Monday, June 20, 2011

Improving Upon Setbacks

Most of my blog articles discuss my thoughts on improvement etc and relatively positive topics. I haven't really discussed setbacks and how I try to handle them. While being driven has it's upside, it can take a toll emotionally, and every once in a while you hit a slump. It just so seems that when I experience disappointment, it happens in multiples. Everyone's disappointments are relative so I can't say mine are worse or less than someone else's.

Here are a few things that have just burnt me lately:
My general competition performance for the last month
Some issues at work
Making some poor choices socially
Not spending enough time with friends

So why is this important to me? I should just wipe the memory clean like I've done before and move on right? It could be my ego. It could be my expectations of my performance completely misaligned with my actual skill. How did I realize this was becoming a problem? A few things. My mood was changing. I was jumping to conclusions. My sleep was off.

Usually I'm pretty good about getting into the right state and starting fresh. I noticed lately that while I could get into the right state quickly, it didn't last. It would be like that last cup of coffee that only keeps your eyes open because it's hot. Something was wrong. I didn't know why. When your best tools don't work for you anymore, I had to start asking questions.

I had some really good tools available to me that I built using NLP (Neuro Linguistic Programming). Simply put, they're thought sequences you can put together, that can have a very strong effect on you. If you haven't heard of NLP, you still know what I'm talking about. Think about biting into a big juicy lemon. Do you start to salivate? Well what if you could build a thought that could trigger the physiological conditions you wanted? NLP can help you with that. Whenever I was nervous, I would think of a blue column of light, and it was enough to make me feel immediately relaxed. You can really use any image you want. That's the pain med, but what about the cure?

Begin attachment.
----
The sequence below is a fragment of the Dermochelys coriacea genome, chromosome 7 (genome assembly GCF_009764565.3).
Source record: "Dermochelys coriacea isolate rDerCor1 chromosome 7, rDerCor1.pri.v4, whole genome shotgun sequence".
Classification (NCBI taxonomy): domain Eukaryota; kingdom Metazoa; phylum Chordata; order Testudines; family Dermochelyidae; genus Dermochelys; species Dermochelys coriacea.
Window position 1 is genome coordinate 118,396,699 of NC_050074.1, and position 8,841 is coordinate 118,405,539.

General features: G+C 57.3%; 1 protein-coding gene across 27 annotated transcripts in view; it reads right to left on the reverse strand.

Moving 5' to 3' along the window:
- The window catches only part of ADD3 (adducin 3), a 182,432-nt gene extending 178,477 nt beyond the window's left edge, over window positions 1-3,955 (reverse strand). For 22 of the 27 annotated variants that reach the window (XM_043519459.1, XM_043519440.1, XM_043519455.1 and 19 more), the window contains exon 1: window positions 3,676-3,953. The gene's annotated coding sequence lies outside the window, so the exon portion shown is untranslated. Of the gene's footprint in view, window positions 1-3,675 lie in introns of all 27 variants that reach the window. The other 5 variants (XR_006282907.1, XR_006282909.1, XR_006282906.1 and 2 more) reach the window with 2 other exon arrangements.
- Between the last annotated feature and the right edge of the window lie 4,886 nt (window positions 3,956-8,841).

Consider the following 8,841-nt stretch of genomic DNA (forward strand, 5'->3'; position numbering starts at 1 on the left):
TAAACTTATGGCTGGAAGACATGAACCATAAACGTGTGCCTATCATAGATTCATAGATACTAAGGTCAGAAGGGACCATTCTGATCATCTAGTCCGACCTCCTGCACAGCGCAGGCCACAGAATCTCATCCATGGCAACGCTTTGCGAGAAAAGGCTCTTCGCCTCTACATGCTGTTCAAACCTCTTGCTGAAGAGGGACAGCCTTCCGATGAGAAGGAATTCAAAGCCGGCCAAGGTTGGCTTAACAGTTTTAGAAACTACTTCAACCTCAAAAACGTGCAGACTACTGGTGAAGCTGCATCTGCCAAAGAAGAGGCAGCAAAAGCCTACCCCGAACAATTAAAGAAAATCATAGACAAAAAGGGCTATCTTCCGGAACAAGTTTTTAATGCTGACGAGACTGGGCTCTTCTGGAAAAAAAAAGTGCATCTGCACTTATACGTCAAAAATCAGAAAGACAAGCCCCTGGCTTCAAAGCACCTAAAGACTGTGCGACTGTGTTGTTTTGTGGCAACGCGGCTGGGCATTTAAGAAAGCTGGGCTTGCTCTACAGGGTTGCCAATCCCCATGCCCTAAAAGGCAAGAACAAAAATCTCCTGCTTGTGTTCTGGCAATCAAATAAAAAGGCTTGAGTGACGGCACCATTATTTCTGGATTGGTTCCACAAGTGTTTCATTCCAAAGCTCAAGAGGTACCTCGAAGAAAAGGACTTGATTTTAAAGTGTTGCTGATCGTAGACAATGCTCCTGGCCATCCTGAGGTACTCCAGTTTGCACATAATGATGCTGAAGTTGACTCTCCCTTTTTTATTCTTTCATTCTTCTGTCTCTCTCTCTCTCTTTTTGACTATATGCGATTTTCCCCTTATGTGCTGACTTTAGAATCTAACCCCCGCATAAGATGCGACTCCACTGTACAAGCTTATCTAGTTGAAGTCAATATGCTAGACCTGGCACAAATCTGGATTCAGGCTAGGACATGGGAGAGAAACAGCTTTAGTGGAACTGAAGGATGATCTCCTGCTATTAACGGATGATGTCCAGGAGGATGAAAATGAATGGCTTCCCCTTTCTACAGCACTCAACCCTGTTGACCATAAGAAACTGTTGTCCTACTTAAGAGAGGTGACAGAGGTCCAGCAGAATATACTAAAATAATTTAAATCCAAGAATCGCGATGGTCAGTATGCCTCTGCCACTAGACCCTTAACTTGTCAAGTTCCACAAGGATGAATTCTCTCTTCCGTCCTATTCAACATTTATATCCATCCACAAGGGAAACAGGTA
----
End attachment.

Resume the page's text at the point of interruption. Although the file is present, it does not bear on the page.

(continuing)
I guess I really have none. Just constant improvement. Here are some things that are top of mind.

Being a true professional
Clean, repeatable delivery
Taking responsibility
Putting together solid apologies

Each one of these is an article in itself and I'll follow each with a question. This tends to guide my thinking if I end it openly.

On being a true professional, I feel it's the insulation between what the client wants, and what you want to do. My idea of a true professional is delivering the best possible value for the client while improving the business position of your firm. The insulation is from the emotions, the inner workings of yourself, and your organization, so that your client only gets to see the results and in a form that's easily consumable by them. Am I providing a cushion with my clients so that my work is easily appreciated, understandable, and delivers real value?

On clean, repeatable delivery, it's important to be able to repeat success. I was reading an article in Harvard Business discussing how only failures are studied. Maybe I need to spend more time reviewing our wins, and how we can duplicate them?

On taking responsibility, I've seen folks who point the finger, and pass the buck. I've seen others who openly take responsibility. I think that people don't take responsibility because it may imply guilt. This may be a self imposed judgment, since many situations simply require a decision and not a scapegoat. You can go left, you can go right, doesn't matter. The question is how do we improve the follow through? What can I do to take more ownership and improve my follow through?

An addendum to taking responsibility, is ownership of the situation. If you messed up, or the situation itself is messed up, it might be worth taking ownership. And send out a good apology if necessary. A half ass apology is worse than no apology, so it's worth putting together one that's well done. Some good suggestions I got from Randy Pausch's book is to acknowledge the hurt done, offer a way to remedy it as well. Am I making good, solid apologies that I stand by? Am I owning them?

Those are my ideas on how to improve things and I'm working on them.